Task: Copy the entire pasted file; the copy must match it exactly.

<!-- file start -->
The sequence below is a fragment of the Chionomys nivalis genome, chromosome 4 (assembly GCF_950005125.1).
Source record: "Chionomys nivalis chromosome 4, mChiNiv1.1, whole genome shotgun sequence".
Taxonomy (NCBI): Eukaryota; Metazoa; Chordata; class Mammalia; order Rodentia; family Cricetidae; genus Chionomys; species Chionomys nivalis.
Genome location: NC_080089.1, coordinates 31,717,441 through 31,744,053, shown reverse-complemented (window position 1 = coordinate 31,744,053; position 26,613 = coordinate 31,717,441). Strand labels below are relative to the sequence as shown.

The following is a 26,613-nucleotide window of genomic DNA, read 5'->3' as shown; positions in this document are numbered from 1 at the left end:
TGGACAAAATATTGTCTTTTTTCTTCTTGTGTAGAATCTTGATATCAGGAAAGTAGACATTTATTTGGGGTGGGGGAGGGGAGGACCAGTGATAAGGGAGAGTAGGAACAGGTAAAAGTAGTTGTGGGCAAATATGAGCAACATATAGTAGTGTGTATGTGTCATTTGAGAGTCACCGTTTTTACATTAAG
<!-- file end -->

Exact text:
The sequence below is a fragment of the Chionomys nivalis genome, chromosome 4 (assembly GCF_950005125.1).
Source record: "Chionomys nivalis chromosome 4, mChiNiv1.1, whole genome shotgun sequence".
Taxonomy (NCBI): Eukaryota; Metazoa; Chordata; class Mammalia; order Rodentia; family Cricetidae; genus Chionomys; species Chionomys nivalis.
Genome location: NC_080089.1, coordinates 31,717,441 through 31,744,053, shown reverse-complemented (window position 1 = coordinate 31,744,053; position 26,613 = coordinate 31,717,441). Strand labels below are relative to the sequence as shown.

The following is a 26,613-nucleotide window of genomic DNA, read 5'->3' as shown; positions in this document are numbered from 1 at the left end:
TGGACAAAATATTGTCTTTTTTCTTCTTGTGTAGAATCTTGATATCAGGAAAGTAGACATTTATTTGGGGTGGGGGAGGGGAGGACCAGTGATAAGGGAGAGTAGGAACAGGTAAAAGTAGTTGTGGGCAAATATGAGCAACATATAGTAGTGTGTATGTGTCATTTGAGAGTCACCGTTTTTACATTAAG